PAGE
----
The EFM Feature

For the past two years, I’ve worn Romney buttons, carried Romney bags, and sported Romney bumper stickers to my Presbyterian church and my kids’ Christian school. Like a salesman walking into a room of poor people, my very presence demanded a response people weren’t ready to give.
“What’d you do this weekend?” someone asked once.
“I went to Texas to hear Gov. Romney’s speech about faith.”
Since my husband and I committed to Gov. Romney back in 2005, I’ve been thinking, praying, and writing almost exclusively about religion and politics – making conversations with polite southern friends of the platitudinous and self-censored variety.
“Texas is a great state,” he replied.
A few people were not inhibited by the southern strategy of “If you can’t say something nice about somebody, wait ‘til they’re outta the room.”
Recently, an elder at church came up to me after the sermon. “You want a President that’s accursed?” Previously, he’d told me Mitt Romney’s religion was like a Buck Rogers episode, an old television show I barely remember my parents watching. Though I didn’t fully understand why, I realized it wasn’t good.
Most of the time, it was dormant. My friends — bless their hearts — have put up with me for months. Normally apolitical, they’ve begun watching election results and debates to determine my mood the next morning at the gym. Sometimes, in unguarded moments, one would let slip that another said, “I just can’t vote for a Mormon, but don’t tell Nancy.”
So, I’ve existed between two worlds, like floating in the ocean. If I talked too openly about electing Gov. Romney, I could get pulled into the dark depths of friendship — the place you normally don’t go, where unexamined fears, prejudices, hopes, beliefs, and expectations clash uncomfortably. Sometimes — rarely — I’d be pulled up by wonderful private conversations with people who whisper, “I’m voting for Mitt,” and smile as if in a secret club.
And, in a way, we were.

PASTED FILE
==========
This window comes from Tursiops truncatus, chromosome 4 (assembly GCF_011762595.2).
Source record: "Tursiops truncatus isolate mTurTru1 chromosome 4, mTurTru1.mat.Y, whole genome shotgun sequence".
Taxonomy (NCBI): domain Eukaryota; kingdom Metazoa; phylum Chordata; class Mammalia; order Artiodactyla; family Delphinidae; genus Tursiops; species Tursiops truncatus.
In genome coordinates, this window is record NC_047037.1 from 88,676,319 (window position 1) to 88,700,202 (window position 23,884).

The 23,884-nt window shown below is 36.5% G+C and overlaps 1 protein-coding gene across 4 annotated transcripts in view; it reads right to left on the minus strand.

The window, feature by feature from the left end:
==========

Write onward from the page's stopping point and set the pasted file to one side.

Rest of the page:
Before Super Tuesday, I called strangers in my town and encouraged them to vote for Gov. Romney. Then, I took a deep breath and called my friends. They’d politely endured my pro-Romney references for months –this was Fred Thompson’s back yard — but it was time to plead my case.
“Do you have a moment?”
They expected this call eventually, during which I laid down a few years of accumulated thought at their feet, little gifts they didn’t have to pick up. In every single conversation, the same questions and fears arose. Slowly, we unwrapped them, one by one.
Aren’t they a cult? Won’t voting for Mitt legitimize them? What about polygamy? Will he swear in on a Book of Mormon? Will Salt Lake control him? Are you placing politics above God?
Some dug in their heels, protested, and lamented – just as I did at first. I remember standing in our kitchen saying, “Too bad we can’t support a Mormon.” Obviously, my heart has softened, though my theology didn’t have to. Evangelicals should lock arms with their Mormon neighbors who share the same values though not the same religious beliefs. Almost always, my friends thanked me for calling after I asked them to prayerfully consider him.
Super Tuesday’s Southern election results indicate rural folks didn’t consider him. People went with their gut — a bad guide, as we Presbyterians know – because none of our Christian leaders really challenged us to do otherwise. One famous Christian’s lawyer asked us to take down a quote we put on our site which he’d publicly made – so hesitant was he to link his name with ours. Another well respected Christian leader stopped short of endorsing Gov. Romney, though he was graciously complimentary. Mike Huckabee – our most prominent preacher right now — did speak about the subject, however, with a wink and insinuations about Satan. He encouraged us to vote for “one of our own” regardless of profound political differences.
What encouraged me is – with few exceptions — our message resonated amongst those who heard it. Gov. Romney won second place in a straw poll in Memphis in 2006, based largely on the strength of our fellow evangelicals. Although they went to the conference as a favor to us, they were quickly enamored with the candidate we called the “Yankee Governor with Southern Values.”
Also, on www.EvangelicalsforMitt.org, we regularly pled our case to thousands of people every day across the country. Many indignantly e-mailed vitriolic missives filled with accusations, always, as an added bonus, signed with the salutation, “In Him.” Invariably, some of these very people wrote back months later saying they were supporting Governor Romney.
At the end of the day, Gov. Romney mostly carried urban areas in the southern states… plus a little place known as the Mule Capital of the World – my hometown.
I’m not sure why the rest of the south didn’t vote as Maury County did… whether it was because of his Mormonism, flipflopping accusations, or support for a preacher who admits he knows nothing about foreign policy. But I know when Gov. Romney graciously bowed out of the Presidential race, we all lost. As Ramesh Ponnuru wrote, “…we have seen women vote for a woman, blacks vote for a black man, Mormons vote for a Mormon, and evangelicals vote for an evangelical.”
Though I don’t fully understand why, I realize it’s not good.


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